But even Rock admits that one of his hiring criteria is somewhat unusual. “I like people who’ve worked in bad situations. My AD was H.H. Cooper and he told me a story about working with a star who wouldn’t come out of his trailer and since I’ve always come out of my trailer and run things really tight, I figured he’d really appreciate me. H.H. was a nice guy who got things done without screaming. I don’t like a screaming set.
“My DP was Donald Thorin who’d done a lot of movies but I hired him because he knows how to light black people. I’ve done almost 20 movies but I’ve been in at least four where they had to scrap the first week of shooting because the DP didn’t know how to light black people.
“My editor was Stephen Rotter who’d done The World According to Garp, The Right Stuff and What Women Want. But I hired him because he’d done Ishtar. I figure they must have cut Ishtar 40 times. You want somebody in the editing booth who knows every option. He’s seen all the mistakes. I like having that kind of experience around me.”
Chris Rock (right) and producer Ali LeRoi on set
Rock also states that having cast-experienced actors made his directorial debut a much simpler task. “When you have really good actors, even if you have 10 people in your cast, you only have to direct four of them. There’s not a lot of direction for guys like Dylan Baker and James Rebhorn. They know what they do well and they’re incredible. But when you have somebody like Bernie Mac, you just want to keep him in pocket and tell him to ‘say whatever you want to say as long as it’s about the movie.’ It’s like being a coach; some players have more leeway than others. ‘Bernie, do whatever you want, but Lynn Whitfield, I need you to stick to the lines … Kobe [Bryant], do whatever you want. Rick Fox, just bring up the ball and take the open shot if you get it.’ “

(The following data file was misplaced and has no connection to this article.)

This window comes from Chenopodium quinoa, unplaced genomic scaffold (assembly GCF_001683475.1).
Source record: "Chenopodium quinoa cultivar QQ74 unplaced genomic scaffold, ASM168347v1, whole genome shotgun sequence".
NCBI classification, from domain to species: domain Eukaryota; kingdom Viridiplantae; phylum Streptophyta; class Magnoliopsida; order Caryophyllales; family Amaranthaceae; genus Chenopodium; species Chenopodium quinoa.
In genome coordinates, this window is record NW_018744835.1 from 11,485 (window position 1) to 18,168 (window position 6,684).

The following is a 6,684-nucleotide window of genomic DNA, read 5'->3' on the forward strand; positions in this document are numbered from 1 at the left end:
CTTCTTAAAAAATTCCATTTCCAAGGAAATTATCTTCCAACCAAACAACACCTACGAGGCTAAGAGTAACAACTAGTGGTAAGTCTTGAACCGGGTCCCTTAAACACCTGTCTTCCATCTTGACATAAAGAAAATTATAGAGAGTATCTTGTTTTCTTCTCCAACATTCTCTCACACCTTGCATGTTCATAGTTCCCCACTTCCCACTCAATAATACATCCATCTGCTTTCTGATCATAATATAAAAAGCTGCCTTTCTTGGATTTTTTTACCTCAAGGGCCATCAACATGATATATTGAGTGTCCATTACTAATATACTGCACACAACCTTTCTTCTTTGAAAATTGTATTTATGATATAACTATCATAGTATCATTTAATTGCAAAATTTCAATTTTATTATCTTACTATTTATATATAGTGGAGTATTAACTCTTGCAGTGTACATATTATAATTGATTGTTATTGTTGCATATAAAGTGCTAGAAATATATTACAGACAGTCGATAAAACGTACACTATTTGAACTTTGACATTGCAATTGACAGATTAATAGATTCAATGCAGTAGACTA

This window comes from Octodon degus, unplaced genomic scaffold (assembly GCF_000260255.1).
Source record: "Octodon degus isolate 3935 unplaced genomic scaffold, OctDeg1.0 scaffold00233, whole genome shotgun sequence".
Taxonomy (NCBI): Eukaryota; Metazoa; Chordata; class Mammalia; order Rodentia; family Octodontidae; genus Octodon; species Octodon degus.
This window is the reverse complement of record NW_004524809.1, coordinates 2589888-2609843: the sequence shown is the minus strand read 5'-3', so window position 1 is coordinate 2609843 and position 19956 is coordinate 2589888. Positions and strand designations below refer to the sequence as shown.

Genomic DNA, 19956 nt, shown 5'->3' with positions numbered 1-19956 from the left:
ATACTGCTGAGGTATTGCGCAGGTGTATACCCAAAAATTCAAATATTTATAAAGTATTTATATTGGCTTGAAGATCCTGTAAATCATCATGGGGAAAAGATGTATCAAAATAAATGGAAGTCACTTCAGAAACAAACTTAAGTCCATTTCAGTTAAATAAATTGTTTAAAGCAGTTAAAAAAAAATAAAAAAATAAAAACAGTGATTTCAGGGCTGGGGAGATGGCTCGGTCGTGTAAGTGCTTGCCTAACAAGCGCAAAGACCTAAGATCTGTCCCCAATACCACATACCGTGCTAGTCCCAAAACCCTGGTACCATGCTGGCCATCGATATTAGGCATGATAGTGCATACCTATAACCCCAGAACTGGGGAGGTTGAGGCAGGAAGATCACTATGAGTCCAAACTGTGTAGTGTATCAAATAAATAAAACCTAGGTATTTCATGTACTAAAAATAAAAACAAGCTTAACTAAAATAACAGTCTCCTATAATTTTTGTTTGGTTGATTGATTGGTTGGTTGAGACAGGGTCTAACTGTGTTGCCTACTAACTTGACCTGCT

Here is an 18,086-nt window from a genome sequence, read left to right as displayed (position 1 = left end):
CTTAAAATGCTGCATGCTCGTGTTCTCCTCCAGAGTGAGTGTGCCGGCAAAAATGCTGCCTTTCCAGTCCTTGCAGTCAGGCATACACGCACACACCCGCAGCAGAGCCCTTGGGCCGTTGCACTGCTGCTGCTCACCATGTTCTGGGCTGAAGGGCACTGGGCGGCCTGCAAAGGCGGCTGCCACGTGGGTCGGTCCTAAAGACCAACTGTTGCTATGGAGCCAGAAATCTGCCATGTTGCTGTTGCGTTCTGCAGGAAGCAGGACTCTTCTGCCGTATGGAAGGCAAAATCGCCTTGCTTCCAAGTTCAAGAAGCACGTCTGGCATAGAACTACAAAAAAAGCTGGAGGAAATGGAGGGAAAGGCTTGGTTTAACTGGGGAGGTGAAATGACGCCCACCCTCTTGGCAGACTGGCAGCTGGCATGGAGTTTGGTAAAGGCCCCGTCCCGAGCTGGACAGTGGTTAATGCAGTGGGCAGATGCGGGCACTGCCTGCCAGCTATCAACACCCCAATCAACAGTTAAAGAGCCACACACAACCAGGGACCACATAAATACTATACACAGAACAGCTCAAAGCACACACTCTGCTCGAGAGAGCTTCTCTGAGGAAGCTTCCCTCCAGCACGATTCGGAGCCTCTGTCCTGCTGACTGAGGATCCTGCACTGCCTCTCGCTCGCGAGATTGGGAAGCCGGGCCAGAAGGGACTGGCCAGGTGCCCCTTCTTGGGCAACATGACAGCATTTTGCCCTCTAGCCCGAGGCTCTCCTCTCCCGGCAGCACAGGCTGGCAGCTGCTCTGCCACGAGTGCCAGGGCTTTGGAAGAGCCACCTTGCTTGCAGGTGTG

Like any new coach, Rock knew that the management would be keeping a close eye on his early win-loss ratio. But he found a way to turn that, plus his scheduling problems with Mac, into a winning situation. “On the first day we shot the scene where Bernie gets off the train and during the first week we shot some of my ‘that ain’t right’ campaign speeches because you want to show the studio funny dailies right away so they’ll get off your back.”
Shooting the film on location in Baltimore and Washington, D.C., also helped keep too many eyes from looking over his shoulder during production. But he had to rely on other eyes when it came to his early efforts at directing himself. “I had to lean on Ali [who also served as second unit director] and the script supervisor, Lisa Katcher, was really good. You know yourself after awhile and you know when you’ve had a bad take. I watched myself on the monitor, but I never really used it for anyone else.”